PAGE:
From the aforementioned data it becomes evident that the decolorizing achieved by the spongy cation exchanger K is considerably higher than that achieved by cation exchanger K having a homogeneous gel structure.

The aforementioned eliect is not only achieved with cane sugar solutions, but also with beet sugar molasses and green juices.

Example 3 Litres of filtrate per litre of exchanger- 5 10 I I I The negative values in the above table indicate that the color of the filtrate was higher than that of the infiuent solution. It is evident that with 20 litres of filtrate per litre of exchanger, K has considerably higher decolorizing efiect than K The color bodies of filter K are discharged at an earlier sta e than those of K since filter K is exhausted by the cations absorbed from the sugar solution at an earlier stage as is the case with filter 14;.

In case that for carrying through the aforementioned experiment a beet sugar molasses is used, from which the inorganic cations are removed, the superior decolorizing action of the spongy cation exchanger becomes still more evident, since in this case only use is made of the decolorizing capacity, but not of the capacity for binding inorganic cations.

Example 4 A beet sugar molasses of 12 Brix, having a color index of 10 Stammer, from which the inorganic cations were removed by ion-exchange, is filtered through cation exchanger K on the one hand and cation exchanger K onthe other hand, which cation exchangers were regenerated by means of 10% aqueous sulfuric acid (flow rate 5 litres of molasses per one hour and per one litre of exchanger). The degree of decolorizing obtained is disclosed in the following table. The values given therein Litres of filtrate per litre of exchanger 10 20 30 40 50 60 70 10 0 0 0 0 O 0 0 0 7O 68 65 65 65 65 64 64 63 O 0 0 0 0 0 0 0 0 40 40 38 38 37 35 33 31 30 From these experiments it becomes evident that not only the spongy cation exchangers of the sulfonic acid type, but also those containing car-boxylic acid groups have a considerably higher decolorizing action than the cation exchangers with homogeneous gel structure. The high decoiorizing action of the spongy cation exchangers is not only achieved in single filters, but also when these exchangers are used in mixed-bed filters, especially when the mixed-bed filter contains a spongy cation exchanger and a spongy anion exchwger, and a filter with a cation exchanger in the hydrogen form is applied before the mixed-bed filter.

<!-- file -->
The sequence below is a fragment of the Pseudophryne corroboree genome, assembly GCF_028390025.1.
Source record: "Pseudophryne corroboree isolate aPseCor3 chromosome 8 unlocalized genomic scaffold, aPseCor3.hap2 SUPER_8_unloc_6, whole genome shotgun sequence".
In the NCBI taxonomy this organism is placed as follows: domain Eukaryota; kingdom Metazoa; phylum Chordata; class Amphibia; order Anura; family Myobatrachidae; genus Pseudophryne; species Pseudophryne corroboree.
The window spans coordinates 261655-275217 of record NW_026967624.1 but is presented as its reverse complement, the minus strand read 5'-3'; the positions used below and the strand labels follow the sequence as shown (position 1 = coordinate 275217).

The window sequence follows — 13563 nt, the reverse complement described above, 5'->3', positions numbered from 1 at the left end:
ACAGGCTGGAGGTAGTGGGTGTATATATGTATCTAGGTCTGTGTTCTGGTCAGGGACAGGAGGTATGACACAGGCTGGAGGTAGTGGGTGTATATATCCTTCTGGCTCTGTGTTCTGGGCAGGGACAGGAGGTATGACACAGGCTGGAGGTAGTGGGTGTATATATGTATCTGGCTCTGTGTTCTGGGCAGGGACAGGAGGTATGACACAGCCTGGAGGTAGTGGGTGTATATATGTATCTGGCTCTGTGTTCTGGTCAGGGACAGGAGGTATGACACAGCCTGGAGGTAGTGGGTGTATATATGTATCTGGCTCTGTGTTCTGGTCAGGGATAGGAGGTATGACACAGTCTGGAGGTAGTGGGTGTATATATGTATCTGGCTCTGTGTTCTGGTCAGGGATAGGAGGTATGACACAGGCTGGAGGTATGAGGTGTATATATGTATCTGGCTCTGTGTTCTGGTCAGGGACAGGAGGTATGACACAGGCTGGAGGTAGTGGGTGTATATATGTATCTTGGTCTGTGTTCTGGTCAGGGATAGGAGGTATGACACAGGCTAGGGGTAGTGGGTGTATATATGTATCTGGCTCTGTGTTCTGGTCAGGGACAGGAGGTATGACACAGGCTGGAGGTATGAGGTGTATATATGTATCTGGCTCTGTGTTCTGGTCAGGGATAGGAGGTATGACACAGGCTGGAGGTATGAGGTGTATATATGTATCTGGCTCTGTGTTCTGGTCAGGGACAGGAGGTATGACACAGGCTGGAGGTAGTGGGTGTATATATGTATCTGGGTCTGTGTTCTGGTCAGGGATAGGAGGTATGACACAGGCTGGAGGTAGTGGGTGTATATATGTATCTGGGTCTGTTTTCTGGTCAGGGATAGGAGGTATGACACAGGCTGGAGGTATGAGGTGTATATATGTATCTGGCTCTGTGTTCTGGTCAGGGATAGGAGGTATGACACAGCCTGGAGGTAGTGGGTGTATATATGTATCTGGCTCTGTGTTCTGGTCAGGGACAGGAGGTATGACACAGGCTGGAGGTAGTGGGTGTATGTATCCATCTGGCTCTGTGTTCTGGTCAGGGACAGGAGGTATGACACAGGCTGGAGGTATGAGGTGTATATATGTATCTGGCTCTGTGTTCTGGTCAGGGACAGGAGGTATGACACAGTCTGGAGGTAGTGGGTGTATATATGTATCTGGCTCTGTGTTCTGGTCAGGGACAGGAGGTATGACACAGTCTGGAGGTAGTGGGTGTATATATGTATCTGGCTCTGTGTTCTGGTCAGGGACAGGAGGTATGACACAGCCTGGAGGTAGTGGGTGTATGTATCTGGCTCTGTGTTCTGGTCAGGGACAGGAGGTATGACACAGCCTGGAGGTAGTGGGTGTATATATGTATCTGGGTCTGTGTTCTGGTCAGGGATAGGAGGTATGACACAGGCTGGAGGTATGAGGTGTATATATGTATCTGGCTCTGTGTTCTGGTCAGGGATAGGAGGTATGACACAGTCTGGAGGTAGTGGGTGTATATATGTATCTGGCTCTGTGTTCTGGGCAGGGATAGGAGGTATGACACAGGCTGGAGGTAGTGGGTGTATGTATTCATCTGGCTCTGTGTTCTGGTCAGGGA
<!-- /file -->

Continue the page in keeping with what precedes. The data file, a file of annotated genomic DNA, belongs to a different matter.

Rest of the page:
Example 6 Litres of filtrate per litre of exchanger" 5 I 10 I 15 2O 25 30 35 M31 99 98 97 96 96 96 75 M132 93 77 (i0 50 30 1O 5 The use of the spongy exchangers in the mixed-bed is of special advantage for the decolorizing of a dernineralized sugar solution. It is, for instance, possible to pass the sugar solution first through a mixed-bed containing cation and ion exchangers with a homogeneous gel structure and the eafterthrough a mixed-bed with spongy cation and anion exchangers.

The spongy cation exchangers as they may be used for practicing the present invention are water-insoluble resins containing sulfonic' acid. and/or carboxylic acid groups bonded to a cross-linked copo'lyrner matrix of heterogeneous structure, said matrix being obtained by copolymerizing a monoethylenically monomer such as a monovinyl greases benzene, an ot-e-ethylenically unsaturated carboxylic acid or an ester thereof, and a polyethylenically unsaturated monomer, a so-called cross-linking agent, such as a monomeric polyvinyl benzene, a glycol di-acrylate or -methacrylate, while dissolved in an inert organic liquid, such as an aliphatic hydrocarbon, which is a non-solvent for the linear, not cross-linl ed polymers of said monoethylenically unsaturated monomers such as polystyrene or polymethacrylate, to produce a cross-linked copolyrner having occluded therein substantially the total inert liquid present in the reaction medium and removing said occluded liquid from said copolyrner, the cited inert organic liquid being preferably applied in amounts of 30 to 300% by weight as calculated on the weight of the total monomers, it being furthermore possible to carry through said copolymerization in aqueous dispersion. Instead of sulfonic acid or carboxylic acid groups, the resins may also contain phosphonic or phosphinic acid groups as cation exchanging groups. For nearer details regarding the production of these resins, reference is made to French patent specification 1,205,505 and corresponding applications in other countries, such as United States application Serial No. 727,645, filed April 8, 1958.

As illustrated in the examples, the regeneration of the exhausted spongy cation exchangers which have been used for decolor ling sugar solutions is preferably effected by first applying an aqueous lsolution of a neutral inorganic salt (NaCl, KCl, Na sQ and/ or of a base (NaOl-l, KOH, LiOH, NHQH) and thereafter an aqueous l10% acid solution (HCl, H 50 In case that the spongy cation exchangers are applied in combination with anion exchangers, both exchangers being arranged in separate filters, it is preferred to use the alkaline regenerant of the anion exchange filter for the first regeneration step.

The spongy anion exchangers as they are used for practicing the present invention may have the same matrix as the spongy cation exchangers, preferably a spongy copolymer of a monovinylbenzene and 240% by weight of a polyvinylbenzene, to Which matrix are bonded by Way of allzylene groups (such as methylene groups), amine groups or quaternary ammonium groups, preferably tertiary amine groups, such as disclosed in the above cited specifications.